DemDaily: Filibuster and Firearms

Senator Chris Murphy was a Congressman representing the 5th CD of Connecticut when the mass shooting at Sandy Hook Elementary School took place, claiming the lives of 27 of his youngest constituents.

Senator Chris Murphy, D-CT

The tragedy thrust Murphy into the center of the national debate on gun violence and, at 11:21am Wednesday morning, he took it a step further.

With the support of 38 of his fellow Senate Democrats, Murphy launched what ended up to be a 15-hour filibuster to force a vote on legislation that would keep guns out of the hands of suspected terrorists and require comprehensive background checks for gun purchases.

The filibuster was motivated by last Sunday's shooting rampage at the Pulse Nightclub in Orlando, Florida, which claimed more lives than any single-gunman shooting in United States history.

"I've had enough. I've had enough of the ongoing slaughter of innocents, and I've had enough of inaction in this body... For years, Congress has failed those families and the victims of gun violence all across the country." -- Senator Chris Murphy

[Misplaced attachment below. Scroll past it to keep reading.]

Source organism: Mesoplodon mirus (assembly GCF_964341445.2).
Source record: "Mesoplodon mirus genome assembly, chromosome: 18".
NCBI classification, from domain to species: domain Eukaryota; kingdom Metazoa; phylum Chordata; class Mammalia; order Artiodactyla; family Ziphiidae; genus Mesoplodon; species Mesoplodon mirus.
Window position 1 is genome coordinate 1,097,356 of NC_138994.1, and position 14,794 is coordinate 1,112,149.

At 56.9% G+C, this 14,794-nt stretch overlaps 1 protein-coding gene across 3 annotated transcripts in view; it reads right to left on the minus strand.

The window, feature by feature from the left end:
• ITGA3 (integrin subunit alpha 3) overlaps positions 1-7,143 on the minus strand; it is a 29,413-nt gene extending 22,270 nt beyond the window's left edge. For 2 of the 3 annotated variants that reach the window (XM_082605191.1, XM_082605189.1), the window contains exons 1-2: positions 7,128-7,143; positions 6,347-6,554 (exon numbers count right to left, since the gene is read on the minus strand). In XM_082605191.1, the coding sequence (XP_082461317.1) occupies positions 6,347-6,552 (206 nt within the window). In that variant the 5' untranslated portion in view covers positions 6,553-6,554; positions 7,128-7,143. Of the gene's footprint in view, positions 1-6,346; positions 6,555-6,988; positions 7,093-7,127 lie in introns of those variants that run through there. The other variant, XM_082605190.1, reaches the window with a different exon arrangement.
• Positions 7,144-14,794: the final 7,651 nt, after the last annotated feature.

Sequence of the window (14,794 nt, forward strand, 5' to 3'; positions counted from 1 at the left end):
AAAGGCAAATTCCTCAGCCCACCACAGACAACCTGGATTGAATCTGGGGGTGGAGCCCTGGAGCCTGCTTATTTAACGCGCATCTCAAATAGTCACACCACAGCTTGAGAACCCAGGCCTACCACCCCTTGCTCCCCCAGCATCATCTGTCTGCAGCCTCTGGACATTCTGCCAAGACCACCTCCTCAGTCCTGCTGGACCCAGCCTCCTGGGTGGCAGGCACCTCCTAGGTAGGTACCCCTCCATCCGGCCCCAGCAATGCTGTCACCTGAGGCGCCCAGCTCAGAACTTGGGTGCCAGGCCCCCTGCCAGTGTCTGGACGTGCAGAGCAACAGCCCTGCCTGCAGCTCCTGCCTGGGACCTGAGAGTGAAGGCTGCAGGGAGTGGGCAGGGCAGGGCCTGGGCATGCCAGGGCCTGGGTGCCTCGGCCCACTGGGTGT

Murphy stood his ground until 2:11am Thursday morning, refusing to cede the floor until Senate leadership committed to hold a vote on key gun safety measures this coming Monday, June 20th.

President Obama & VP Joe Biden at memorial service in Orlando on Thursday

The move was praised by President Obama and Vice President Biden, who issued an appeal for Americans to Sign the We The People Petition banning AR-15-type assault weapons from civilian ownership.

Biden issued an open invitation to join a call with White House Senior Advisor Valery Jarrett on Monday at 1pm ET to discuss "how we can continue to come together as citizens around this issue."

"Today marks the most deadly shooting in American history. The shooter was apparently armed with a handgun and a powerful assault rifle. This massacre is therefore a further reminder of how easy it is for someone to get their hands on a weapon that lets them shoot people in a school, or in a house of worship, or a movie theater, or in a nightclub. And we have to decide if that's the kind of country we want to be. And to actively do nothing is a decision as well." -- President Barack Obama

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